How will HDMI change the way we interface with our entertainment systems?

The most tangible and immediate way that HDMI changes the way we interface with our components is in the set-up. One cable replaces up to 11 analog cables, highly simplifying the setting up of a home theater as well as supporting the aesthetics of new component design with cable simplification.

Next, when the consumer turns on the HDMI-connected system, the video is of higher quality since the signal has been neither compressed nor converted from digital to analog and back.

Lastly, because of the two-way communication capabilities of HDMI, components that are connected via HDMI constantly talk to each other in the background, exchanging key profile information so that content is sent in the best format without the user having to scroll through set-up menus. The HDMI specification also includes the option for manufacturers to include CEC functionality (Consumer Electronics Control), a set of commands that utilizes HDMI’s two- way communication to allow for single remote control of any CEC-enabled devices connected with HDMI. For example, CEC includes one-touch play, so that one touch of play on the DVD will trigger the necessary commands over HDMI for the entire system to power on and auto-configure itself to respond to the command. CEC has a variety of common commands as part of its command set, and manufacturers who implement CEC must do so in a way that ensures that these common command sets interoperate amongst all devices, regardless of manufacturer.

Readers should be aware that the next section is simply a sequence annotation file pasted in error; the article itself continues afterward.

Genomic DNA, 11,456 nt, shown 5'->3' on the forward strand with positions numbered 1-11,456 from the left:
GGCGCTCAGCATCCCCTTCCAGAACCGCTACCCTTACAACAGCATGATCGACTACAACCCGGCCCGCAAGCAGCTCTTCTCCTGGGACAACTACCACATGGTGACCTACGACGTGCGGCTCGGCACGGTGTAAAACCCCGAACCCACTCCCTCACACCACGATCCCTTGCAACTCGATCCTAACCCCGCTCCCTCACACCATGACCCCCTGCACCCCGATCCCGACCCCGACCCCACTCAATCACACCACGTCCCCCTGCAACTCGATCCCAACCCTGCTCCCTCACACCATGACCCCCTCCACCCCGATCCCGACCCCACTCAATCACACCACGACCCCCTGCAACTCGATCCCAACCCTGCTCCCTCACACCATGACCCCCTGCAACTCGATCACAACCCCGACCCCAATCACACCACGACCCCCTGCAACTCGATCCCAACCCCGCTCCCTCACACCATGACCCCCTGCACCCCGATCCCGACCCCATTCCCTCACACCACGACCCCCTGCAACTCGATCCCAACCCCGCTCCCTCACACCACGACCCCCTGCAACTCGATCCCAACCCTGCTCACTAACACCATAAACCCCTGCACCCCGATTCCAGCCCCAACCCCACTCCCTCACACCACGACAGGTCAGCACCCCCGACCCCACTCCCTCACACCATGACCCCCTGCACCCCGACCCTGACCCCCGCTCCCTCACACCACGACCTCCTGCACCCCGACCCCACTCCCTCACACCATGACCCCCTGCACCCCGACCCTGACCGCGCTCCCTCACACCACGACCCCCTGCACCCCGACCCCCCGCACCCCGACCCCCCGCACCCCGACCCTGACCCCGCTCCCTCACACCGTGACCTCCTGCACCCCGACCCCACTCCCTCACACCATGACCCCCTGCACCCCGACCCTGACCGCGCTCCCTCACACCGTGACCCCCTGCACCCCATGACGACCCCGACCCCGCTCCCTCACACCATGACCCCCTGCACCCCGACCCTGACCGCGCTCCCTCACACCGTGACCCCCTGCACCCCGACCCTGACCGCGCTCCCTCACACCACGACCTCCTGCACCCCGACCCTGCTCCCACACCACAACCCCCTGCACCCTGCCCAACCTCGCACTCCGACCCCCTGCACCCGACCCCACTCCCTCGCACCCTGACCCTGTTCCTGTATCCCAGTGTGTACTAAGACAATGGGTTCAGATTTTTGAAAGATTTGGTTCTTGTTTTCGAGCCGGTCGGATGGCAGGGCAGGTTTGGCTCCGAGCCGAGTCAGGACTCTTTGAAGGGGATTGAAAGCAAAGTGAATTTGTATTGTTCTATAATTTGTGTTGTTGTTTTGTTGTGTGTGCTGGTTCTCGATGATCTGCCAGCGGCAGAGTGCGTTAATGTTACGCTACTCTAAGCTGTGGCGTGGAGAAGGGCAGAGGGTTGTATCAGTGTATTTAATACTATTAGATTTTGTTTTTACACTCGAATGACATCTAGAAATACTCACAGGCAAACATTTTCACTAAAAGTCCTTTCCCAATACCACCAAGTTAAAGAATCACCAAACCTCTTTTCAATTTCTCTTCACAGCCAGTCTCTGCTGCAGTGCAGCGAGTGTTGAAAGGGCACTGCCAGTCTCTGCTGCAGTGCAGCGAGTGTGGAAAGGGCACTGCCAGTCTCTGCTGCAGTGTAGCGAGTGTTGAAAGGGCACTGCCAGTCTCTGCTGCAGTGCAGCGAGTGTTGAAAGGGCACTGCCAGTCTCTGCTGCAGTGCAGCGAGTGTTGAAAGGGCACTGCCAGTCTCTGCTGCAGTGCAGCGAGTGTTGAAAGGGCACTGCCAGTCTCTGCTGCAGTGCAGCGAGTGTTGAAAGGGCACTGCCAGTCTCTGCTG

CEC is an optional feature, however, so consumer interested in this functionality must look for CEC in the product feature list. Also, it is important to know that some manufacturers are creating their own proprietary names for their implementation of the CEC command set.

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